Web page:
1) Where can I go to settle disputes with my insurer?

If you feel you have been treated unfairly by your insurer, you should lodge a complaint directly with the insurer, and provide the insurer with your details (name, contact numbers, etc.), the specific nature of your complaint and supporting documents.

The insurer should acknowledge your complaint within 3 business days, and if necessary, request additional information from you within 7 business days of the date of your complaint.

Depending on the nature of your complaint, the insurer may need more time to attend to it. If so, the insurer should contact you and update you on the progress within 14 business days of your last communication, before proceeding to resolve the problem.

If you have taken these steps and still feel the response is not satisfactory, or if there is no response within the timeframes stated above, you should then appeal to the principal officer of the insurer in writing. You can expect a response to this within 14 business days.

Finally, if you are still unsatisfied after going through these channels, you can contact the Financial Industry Disputes Resolution Centre Ltd (FIDReC). FIDReC was set up to provide an affordable, independent channel for resolving insurance disputes involving claims between insureds and insurers of up to S$100,000 for both life and general insurance. In addition, FIDReC also handles motor third-party property damage claims of up to S$50,000. Its operation is provided for in the General Insurance Code of Practice.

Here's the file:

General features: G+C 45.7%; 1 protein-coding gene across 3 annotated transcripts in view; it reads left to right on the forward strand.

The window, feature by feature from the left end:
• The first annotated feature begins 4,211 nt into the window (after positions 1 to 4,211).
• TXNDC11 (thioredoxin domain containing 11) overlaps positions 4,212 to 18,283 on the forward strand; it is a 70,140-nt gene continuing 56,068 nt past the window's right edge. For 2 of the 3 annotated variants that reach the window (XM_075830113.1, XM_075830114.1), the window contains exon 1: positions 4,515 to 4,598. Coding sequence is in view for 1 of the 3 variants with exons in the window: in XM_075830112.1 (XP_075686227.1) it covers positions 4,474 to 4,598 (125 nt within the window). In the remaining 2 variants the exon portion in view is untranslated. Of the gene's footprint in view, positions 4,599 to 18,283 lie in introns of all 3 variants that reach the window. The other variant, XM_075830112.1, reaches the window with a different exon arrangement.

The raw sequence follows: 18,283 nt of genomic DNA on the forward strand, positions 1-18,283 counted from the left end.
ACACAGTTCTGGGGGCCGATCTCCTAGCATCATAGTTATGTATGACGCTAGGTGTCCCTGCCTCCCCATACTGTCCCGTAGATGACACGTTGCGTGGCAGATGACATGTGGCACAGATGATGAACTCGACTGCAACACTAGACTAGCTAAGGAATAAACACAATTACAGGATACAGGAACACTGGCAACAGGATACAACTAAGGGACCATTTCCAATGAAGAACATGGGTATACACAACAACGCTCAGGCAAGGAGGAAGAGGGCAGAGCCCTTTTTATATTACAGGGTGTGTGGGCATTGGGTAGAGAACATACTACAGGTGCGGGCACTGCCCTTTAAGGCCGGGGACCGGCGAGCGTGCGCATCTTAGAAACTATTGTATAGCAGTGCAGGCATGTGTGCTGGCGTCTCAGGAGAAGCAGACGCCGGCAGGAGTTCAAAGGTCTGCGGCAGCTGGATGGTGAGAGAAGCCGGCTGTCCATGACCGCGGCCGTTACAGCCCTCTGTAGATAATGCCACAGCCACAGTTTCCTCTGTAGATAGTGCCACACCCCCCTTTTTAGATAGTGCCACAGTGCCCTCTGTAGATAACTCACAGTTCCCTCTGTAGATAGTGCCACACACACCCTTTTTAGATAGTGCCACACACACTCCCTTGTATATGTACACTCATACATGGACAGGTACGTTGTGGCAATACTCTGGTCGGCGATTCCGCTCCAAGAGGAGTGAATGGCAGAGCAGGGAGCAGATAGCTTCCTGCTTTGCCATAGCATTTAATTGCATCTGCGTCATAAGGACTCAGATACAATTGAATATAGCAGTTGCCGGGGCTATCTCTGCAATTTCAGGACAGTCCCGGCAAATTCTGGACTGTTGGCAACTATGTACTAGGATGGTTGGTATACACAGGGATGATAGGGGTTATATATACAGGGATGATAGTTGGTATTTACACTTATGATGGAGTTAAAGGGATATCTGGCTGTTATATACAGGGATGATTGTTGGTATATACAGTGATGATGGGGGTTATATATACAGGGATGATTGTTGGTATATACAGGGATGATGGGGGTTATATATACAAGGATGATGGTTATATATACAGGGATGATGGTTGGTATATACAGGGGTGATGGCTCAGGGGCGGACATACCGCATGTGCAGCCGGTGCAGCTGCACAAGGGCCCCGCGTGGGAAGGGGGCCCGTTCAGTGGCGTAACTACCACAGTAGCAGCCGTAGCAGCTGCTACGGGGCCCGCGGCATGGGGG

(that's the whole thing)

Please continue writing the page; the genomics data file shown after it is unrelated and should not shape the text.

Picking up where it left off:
2) How do I file a claim with FIDReC?

You may lodge your complaint/claim in person, by fax, post or e-mail.

Filing a claim and having a Case Manager review your claim is free of charge. If a Case Manager takes your claim up with the insurer concerned and is unable to facilitate a resolution, you can then refer your claim to an FIDReC mediator or panel of mediators depending on the size of the claim. If you choose to do so, you need to pay a nominal administrative fee of S$50.

The ruling of the mediator or panel is final and binding on the insurer, but not on you. If you are not happy with the ruling, you are free to reject it and pursue a settlement through mediation, arbitration or legal proceedings. However, if you accept the panel's ruling, this means you have chosen to give up your right to proceed with legal action against the insurer.

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